Travellers on flights to and from London got some respite on Monday as the Heathrow airport operated a normal flight schedule. On Sunday, the airport cancelled 50% of the services due to heavy snow and freezing fog.
After cancelling hundreds of flights over the weekend, London's Heathrow Airport conducted almost normal operations on Monday, allowing travellers to heave a sigh of relief.
The airport trimmed down its services almost by half on Sunday owing to heavy snowfall and freezing temperatures all across the country.
One of the busiest airports on the globe, London Heathrow normally operates around 1,300 flights a day, serving some 180,000 people in the process.
“Heathrow is open and our usual flight schedule is operating today,” the airport said in a statement on Monday.
“There will, however, be a handful of cancellations as result of yesterday's disruption. We advise passengers to contact their airlines to check before they come to the airport,” the statement added.
BAA grounded 200 flights on Saturday as heavy snow engulfed the country, forcing the travellers to rework on their travel schedules. On Sunday, more flights were cancelled even as the conditions were forecasted to be dry with a partial thaw.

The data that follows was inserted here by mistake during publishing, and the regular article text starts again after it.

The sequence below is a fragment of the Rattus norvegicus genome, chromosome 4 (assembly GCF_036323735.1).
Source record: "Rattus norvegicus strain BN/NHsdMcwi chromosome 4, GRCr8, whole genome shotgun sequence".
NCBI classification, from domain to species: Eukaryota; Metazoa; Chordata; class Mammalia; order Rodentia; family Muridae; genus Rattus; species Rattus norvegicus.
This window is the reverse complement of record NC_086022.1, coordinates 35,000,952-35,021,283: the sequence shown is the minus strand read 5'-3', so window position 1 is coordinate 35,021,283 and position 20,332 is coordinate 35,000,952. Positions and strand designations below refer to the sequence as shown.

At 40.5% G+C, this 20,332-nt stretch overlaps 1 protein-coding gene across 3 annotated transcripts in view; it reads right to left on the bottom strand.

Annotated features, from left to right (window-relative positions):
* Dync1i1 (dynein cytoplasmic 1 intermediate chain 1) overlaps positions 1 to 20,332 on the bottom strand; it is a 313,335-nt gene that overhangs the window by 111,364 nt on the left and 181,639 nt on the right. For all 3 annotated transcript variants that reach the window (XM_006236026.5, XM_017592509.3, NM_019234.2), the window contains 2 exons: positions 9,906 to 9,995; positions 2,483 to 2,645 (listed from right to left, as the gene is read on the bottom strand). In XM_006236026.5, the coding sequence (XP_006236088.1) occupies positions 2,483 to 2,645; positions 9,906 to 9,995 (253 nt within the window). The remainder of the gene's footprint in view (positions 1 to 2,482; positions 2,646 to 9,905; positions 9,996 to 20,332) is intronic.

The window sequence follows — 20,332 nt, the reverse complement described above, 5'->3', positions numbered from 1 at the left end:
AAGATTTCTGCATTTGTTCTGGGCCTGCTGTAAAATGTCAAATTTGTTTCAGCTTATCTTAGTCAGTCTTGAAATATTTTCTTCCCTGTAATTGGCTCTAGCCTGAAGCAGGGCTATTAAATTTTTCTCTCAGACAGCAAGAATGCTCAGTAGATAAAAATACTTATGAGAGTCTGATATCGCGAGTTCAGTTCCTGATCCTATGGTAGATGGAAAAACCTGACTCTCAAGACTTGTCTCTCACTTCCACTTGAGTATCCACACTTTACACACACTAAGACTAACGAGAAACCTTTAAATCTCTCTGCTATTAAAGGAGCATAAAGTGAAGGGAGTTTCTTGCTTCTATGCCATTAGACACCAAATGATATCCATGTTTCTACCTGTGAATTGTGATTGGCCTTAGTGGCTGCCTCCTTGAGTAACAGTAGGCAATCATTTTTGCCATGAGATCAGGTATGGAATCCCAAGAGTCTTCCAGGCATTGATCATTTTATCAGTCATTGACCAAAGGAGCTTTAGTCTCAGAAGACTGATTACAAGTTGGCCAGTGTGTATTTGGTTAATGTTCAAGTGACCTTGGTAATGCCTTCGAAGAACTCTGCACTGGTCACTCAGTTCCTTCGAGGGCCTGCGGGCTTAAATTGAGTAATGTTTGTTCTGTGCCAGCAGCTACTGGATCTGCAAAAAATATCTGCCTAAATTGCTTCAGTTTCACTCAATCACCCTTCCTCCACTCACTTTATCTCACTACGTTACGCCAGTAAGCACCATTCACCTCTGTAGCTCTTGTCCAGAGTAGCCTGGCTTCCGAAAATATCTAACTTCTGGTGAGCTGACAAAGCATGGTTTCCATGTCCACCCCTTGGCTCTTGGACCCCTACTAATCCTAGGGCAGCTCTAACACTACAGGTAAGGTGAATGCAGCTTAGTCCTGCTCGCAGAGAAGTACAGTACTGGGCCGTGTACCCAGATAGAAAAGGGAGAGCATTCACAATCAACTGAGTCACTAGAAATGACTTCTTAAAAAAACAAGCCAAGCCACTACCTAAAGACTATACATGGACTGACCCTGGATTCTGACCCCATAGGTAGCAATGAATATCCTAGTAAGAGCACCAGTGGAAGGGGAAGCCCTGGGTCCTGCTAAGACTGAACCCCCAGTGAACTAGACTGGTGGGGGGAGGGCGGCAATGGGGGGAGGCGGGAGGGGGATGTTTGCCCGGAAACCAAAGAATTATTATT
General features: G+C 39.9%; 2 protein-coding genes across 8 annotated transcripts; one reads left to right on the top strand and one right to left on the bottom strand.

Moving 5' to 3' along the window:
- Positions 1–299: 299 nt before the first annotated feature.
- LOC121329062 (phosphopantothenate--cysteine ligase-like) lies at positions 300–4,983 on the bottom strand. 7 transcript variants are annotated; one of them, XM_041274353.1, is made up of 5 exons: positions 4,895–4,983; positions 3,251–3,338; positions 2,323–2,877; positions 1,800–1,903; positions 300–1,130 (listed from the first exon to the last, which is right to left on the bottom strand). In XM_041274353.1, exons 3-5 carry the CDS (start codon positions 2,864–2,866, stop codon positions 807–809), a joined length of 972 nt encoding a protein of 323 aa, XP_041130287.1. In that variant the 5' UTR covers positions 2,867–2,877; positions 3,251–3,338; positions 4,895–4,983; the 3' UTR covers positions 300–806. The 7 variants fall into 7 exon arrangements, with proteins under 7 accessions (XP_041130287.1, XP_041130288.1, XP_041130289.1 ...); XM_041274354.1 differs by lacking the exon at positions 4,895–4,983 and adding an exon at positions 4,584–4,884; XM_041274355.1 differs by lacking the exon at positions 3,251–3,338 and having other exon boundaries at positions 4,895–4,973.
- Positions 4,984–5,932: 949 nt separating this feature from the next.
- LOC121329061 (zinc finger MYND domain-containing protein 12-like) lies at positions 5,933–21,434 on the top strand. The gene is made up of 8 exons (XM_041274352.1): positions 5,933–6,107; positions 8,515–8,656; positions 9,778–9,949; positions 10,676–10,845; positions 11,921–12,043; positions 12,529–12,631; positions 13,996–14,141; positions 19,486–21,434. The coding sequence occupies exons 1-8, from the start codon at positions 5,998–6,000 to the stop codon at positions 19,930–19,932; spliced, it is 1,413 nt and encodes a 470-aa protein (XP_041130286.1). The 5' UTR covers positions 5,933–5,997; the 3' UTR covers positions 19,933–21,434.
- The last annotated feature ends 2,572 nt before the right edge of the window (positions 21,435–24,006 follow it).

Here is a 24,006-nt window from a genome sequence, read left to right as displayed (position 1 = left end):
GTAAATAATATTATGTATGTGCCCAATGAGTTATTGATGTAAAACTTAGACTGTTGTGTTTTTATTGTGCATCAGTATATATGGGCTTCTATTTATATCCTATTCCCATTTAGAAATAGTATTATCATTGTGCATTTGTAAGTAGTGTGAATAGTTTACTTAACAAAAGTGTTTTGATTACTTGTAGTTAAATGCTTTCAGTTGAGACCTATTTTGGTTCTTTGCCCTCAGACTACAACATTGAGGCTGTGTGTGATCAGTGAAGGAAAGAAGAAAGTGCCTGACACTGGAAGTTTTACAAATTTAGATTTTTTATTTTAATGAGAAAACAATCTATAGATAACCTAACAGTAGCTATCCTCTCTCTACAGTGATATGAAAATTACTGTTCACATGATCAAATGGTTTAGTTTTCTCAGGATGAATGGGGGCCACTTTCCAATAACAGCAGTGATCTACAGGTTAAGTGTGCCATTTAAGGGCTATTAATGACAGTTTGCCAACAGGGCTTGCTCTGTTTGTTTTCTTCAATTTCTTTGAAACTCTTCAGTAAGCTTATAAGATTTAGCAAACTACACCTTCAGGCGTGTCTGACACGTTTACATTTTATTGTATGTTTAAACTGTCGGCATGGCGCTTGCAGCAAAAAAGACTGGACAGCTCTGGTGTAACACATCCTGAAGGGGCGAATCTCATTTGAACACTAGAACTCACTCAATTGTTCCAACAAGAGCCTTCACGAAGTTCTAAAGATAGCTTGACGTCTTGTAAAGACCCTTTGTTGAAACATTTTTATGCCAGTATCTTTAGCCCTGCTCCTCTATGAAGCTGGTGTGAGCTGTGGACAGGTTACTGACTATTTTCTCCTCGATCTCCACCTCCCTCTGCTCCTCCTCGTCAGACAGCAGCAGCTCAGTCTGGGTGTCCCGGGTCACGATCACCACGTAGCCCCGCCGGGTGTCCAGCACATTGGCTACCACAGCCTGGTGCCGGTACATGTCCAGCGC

Heathrow released a statement that read: “We took the decision with airlines and air traffic control yesterday to reduce the flight schedule in advance.
“By cancelling flights in advance airlines have been able to rebook some people on to flights that are departing, and passengers have had better quality information about whether they can fly or not.”
Other London airports were also affected but not massively. Stansted, Gatwick Birmingham and Luton suspended operations for some time on Saturday night but the airport continued with its normal services the subsequent day.
Gatwick airport released a statement that said the airport is “open for business” but travellers are recommended to make sure of their flight statuses before moving out of their houses. Stansted said it was “open and operating as normal.”
Different Airlines: Where they stand
Most airlines with flights to and from London were impacted by Heathrow’s cancellation of services.
Ryanair, a budget airline renowned for offering cheap flight tickets, cancelled four flights on Saturday and one on Sunday. The airline offered alternate options to affected travellers, without any charges, ensuring that travellers who book cheap flight tickets with this no-frills airline are not required to shell out more.
Emirates and Etihad Airways were also forced to cancel flights to London. On Monday, both airlines offered a normal schedule.
Indian airlines like Kingfisher and Air India were also forced to ground flights to London. While Kingfisher did away with Mumbai-London and Delhi-London flights, Air India decided to club two of its flights.
Ireland’s flag carrier, Aer Lingus axed 16 flights between Ireland and the UK over the weekend. The airline arranged for a larger aircraft to transport passengers who had their flights cancelled.